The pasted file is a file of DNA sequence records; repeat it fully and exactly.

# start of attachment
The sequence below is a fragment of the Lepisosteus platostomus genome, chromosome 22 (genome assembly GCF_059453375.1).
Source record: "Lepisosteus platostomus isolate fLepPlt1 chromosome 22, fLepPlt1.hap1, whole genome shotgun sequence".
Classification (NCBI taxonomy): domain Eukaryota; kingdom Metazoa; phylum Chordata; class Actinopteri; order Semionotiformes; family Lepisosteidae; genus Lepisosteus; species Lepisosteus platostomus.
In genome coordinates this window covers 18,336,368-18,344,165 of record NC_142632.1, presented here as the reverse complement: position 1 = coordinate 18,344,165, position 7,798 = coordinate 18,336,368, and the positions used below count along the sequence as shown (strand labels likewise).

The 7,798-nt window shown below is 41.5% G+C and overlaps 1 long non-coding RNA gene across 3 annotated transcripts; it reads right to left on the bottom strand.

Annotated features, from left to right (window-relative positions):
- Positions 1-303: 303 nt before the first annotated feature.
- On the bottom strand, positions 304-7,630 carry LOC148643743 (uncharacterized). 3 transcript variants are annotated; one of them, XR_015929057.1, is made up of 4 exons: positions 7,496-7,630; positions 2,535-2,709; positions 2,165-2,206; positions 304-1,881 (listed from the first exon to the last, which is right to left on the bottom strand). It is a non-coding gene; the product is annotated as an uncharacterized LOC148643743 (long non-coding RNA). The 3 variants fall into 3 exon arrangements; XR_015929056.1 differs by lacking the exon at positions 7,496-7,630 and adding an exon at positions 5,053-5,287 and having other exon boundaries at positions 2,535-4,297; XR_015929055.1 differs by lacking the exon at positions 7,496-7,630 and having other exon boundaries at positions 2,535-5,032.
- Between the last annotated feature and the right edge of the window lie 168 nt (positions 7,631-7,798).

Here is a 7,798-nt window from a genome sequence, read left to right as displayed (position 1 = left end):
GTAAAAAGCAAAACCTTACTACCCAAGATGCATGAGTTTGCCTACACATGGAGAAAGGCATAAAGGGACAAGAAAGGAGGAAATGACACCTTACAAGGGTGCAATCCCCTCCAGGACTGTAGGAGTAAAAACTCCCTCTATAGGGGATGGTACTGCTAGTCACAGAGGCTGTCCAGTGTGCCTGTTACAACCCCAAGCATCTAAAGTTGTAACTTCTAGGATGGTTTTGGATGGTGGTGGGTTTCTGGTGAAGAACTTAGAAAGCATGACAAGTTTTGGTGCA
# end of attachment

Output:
The sequence below is a fragment of the Lepisosteus platostomus genome, chromosome 22 (genome assembly GCF_059453375.1).
Source record: "Lepisosteus platostomus isolate fLepPlt1 chromosome 22, fLepPlt1.hap1, whole genome shotgun sequence".
Classification (NCBI taxonomy): domain Eukaryota; kingdom Metazoa; phylum Chordata; class Actinopteri; order Semionotiformes; family Lepisosteidae; genus Lepisosteus; species Lepisosteus platostomus.
In genome coordinates this window covers 18,336,368-18,344,165 of record NC_142632.1, presented here as the reverse complement: position 1 = coordinate 18,344,165, position 7,798 = coordinate 18,336,368, and the positions used below count along the sequence as shown (strand labels likewise).

The 7,798-nt window shown below is 41.5% G+C and overlaps 1 long non-coding RNA gene across 3 annotated transcripts; it reads right to left on the bottom strand.

Annotated features, from left to right (window-relative positions):
- Positions 1-303: 303 nt before the first annotated feature.
- On the bottom strand, positions 304-7,630 carry LOC148643743 (uncharacterized). 3 transcript variants are annotated; one of them, XR_015929057.1, is made up of 4 exons: positions 7,496-7,630; positions 2,535-2,709; positions 2,165-2,206; positions 304-1,881 (listed from the first exon to the last, which is right to left on the bottom strand). It is a non-coding gene; the product is annotated as an uncharacterized LOC148643743 (long non-coding RNA). The 3 variants fall into 3 exon arrangements; XR_015929056.1 differs by lacking the exon at positions 7,496-7,630 and adding an exon at positions 5,053-5,287 and having other exon boundaries at positions 2,535-4,297; XR_015929055.1 differs by lacking the exon at positions 7,496-7,630 and having other exon boundaries at positions 2,535-5,032.
- Between the last annotated feature and the right edge of the window lie 168 nt (positions 7,631-7,798).

Here is a 7,798-nt window from a genome sequence, read left to right as displayed (position 1 = left end):
GTAAAAAGCAAAACCTTACTACCCAAGATGCATGAGTTTGCCTACACATGGAGAAAGGCATAAAGGGACAAGAAAGGAGGAAATGACACCTTACAAGGGTGCAATCCCCTCCAGGACTGTAGGAGTAAAAACTCCCTCTATAGGGGATGGTACTGCTAGTCACAGAGGCTGTCCAGTGTGCCTGTTACAACCCCAAGCATCTAAAGTTGTAACTTCTAGGATGGTTTTGGATGGTGGTGGGTTTCTGGTGAAGAACTTAGAAAGCATGACAAGTTTTGGTGCA